HONG KONG (Reuters Breakingviews) - It’s time to go big or go home. That is as much true for companies as it is central banks and governments confronting the economic realities of the coronavirus. And if there is any corporate chieftain who embodies such an approach it is SoftBank Group boss Masayoshi Son. His new plan to sell a gigantic slug of assets to fund a buyback and more shows a willingness to be bold in bad times as well as good.
The sprawling tech and telecom conglomerate said on Monday it would offload as much as $41 billion of assets. It didn’t specify which ones, but a stake in Chinese e-commerce giant Alibaba worth more than $120 billion is a readily available well that can be tapped. Japanese telecom operator SoftBank Corp is another. In the current environment, it might prove tougher to line up buyers for unlisted investments, such as microchip designer Arm, last valued by SoftBank at about $25 billion.
A combination of forces put pressure on SoftBank, which nearly went bust two decades ago during the dot-com crash. First, hedge fund firm Elliott Management started agitating for change at least six weeks ago. Second, investors spooked by the pandemic are naturally more worried about an opaque company with multiple layers of debt that famously inflated valuations during recent years of tech exuberance.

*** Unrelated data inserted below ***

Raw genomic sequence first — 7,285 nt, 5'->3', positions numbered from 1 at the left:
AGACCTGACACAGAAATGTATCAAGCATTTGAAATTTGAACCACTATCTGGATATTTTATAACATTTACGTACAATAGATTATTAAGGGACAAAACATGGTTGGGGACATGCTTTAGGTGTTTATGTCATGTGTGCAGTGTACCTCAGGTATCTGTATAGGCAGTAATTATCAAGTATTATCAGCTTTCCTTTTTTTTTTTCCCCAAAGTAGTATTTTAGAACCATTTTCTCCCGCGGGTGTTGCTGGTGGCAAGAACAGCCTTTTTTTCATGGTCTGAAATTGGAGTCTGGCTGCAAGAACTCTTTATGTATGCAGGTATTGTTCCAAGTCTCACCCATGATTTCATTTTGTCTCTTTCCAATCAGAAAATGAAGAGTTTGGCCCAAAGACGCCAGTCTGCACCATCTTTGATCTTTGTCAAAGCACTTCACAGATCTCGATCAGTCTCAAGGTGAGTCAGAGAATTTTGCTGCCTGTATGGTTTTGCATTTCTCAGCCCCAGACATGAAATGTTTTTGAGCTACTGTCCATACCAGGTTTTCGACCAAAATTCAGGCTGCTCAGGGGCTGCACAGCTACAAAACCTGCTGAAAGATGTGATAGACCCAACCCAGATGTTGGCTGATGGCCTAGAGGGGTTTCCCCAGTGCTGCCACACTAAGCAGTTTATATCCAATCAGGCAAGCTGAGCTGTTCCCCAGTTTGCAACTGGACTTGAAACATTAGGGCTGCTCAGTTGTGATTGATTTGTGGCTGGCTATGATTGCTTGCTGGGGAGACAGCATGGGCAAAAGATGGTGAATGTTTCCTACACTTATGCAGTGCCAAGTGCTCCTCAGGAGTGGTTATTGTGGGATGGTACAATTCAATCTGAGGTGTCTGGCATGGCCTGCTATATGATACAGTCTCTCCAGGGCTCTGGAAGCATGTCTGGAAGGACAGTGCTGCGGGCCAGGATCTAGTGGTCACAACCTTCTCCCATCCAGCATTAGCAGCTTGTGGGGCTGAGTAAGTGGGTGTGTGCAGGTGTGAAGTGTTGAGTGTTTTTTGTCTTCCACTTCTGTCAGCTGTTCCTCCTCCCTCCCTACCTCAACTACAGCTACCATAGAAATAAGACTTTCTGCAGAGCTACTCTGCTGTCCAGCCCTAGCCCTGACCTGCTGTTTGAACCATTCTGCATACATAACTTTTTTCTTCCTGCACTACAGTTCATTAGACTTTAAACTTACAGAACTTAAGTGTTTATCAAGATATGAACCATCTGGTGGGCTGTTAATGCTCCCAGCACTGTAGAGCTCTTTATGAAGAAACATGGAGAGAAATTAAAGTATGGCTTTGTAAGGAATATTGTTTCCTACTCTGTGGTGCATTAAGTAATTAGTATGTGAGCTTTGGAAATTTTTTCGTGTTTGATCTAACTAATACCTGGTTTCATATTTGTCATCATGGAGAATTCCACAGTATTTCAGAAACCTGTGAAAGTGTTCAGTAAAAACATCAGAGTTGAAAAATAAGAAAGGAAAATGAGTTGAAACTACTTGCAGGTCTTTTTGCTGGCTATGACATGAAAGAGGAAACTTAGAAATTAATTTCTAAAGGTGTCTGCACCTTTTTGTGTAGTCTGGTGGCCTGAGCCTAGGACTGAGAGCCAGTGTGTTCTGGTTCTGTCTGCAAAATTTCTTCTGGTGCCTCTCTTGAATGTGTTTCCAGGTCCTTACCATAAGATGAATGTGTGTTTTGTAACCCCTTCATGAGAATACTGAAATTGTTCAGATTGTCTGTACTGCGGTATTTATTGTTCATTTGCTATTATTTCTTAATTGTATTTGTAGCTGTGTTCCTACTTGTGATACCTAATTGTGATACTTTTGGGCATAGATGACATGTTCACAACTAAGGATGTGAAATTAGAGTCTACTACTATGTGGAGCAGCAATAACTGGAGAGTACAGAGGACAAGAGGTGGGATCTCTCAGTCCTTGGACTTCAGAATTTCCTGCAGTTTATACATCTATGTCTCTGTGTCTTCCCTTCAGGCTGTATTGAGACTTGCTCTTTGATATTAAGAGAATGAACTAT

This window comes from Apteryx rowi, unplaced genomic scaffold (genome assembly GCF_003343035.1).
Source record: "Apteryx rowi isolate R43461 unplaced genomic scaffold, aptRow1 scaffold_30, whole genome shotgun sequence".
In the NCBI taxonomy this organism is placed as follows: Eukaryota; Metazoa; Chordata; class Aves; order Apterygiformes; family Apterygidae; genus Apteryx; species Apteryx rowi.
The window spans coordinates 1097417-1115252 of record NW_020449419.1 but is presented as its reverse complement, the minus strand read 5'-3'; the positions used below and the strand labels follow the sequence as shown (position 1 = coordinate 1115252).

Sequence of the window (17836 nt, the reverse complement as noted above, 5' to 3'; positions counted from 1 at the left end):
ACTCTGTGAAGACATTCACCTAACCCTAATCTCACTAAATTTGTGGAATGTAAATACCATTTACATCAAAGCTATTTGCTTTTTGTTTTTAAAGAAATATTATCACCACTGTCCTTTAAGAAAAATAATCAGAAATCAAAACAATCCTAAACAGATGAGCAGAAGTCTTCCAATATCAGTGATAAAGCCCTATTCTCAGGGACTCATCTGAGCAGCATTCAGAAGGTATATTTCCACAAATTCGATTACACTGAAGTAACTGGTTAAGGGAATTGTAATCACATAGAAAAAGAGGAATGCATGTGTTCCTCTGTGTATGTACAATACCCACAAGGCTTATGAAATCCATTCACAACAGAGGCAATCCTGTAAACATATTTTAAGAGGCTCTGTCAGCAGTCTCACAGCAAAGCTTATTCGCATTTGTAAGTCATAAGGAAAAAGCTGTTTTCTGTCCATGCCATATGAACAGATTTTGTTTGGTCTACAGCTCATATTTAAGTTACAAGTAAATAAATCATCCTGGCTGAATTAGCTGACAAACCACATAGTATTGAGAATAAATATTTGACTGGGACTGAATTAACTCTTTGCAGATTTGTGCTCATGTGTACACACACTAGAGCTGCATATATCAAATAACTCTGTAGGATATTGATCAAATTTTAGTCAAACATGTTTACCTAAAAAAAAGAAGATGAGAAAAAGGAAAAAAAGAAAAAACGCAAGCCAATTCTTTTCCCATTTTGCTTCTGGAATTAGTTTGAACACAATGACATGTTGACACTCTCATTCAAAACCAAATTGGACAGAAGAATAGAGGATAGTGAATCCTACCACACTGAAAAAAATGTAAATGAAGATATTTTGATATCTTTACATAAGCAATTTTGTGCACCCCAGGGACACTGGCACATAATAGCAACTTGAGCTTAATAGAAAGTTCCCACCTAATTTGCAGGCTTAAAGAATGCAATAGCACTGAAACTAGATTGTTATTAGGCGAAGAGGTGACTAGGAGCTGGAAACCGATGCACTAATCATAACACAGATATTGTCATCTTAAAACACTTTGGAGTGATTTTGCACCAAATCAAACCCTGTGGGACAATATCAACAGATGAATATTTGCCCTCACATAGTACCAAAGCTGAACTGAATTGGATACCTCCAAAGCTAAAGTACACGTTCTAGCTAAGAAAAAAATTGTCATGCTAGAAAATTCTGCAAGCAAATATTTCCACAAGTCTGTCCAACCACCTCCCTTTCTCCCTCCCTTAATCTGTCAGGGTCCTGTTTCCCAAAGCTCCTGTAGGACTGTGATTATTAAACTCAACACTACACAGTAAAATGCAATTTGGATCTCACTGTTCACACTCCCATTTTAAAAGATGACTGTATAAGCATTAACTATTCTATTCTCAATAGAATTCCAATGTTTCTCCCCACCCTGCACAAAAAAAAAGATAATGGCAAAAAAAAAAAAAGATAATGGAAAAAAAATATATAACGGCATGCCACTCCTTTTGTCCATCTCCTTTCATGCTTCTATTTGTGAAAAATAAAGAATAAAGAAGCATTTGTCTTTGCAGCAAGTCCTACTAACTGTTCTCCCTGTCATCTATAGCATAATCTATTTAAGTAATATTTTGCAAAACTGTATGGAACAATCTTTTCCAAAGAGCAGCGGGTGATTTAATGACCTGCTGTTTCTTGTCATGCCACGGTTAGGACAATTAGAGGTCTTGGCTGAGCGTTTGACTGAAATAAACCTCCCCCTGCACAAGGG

For SoftBank, the concerns were in plain sight. Its stock has plummeted by half in a month. That was a far bigger drop than its biggest public investments suffered. Alibaba shares were down by about a fifth over the same span and SoftBank Corp’s just 2%. The net result was SoftBank Group trading at a staggering 73% discount to its so-called intrinsic value, based on the company’s own estimates for holdings, including ones in the $100 billion Vision Fund such as WeWork.
Son swiftly recognised the fear-driven disparity and acted accordingly. The new $18 billion stock repurchase plan, along with an earlier $4.5 billion one, would retire 45% of SoftBank’s equity, based on current prices. The rest of the proceeds from intended asset sales are earmarked to pay down debt and rebuild cash reserves. The moves may not completely shore up the company’s balance sheet, but it should at least be somewhat reassuring that SoftBank’s swashbuckling chief executive is willing to throw his big levers into reverse.
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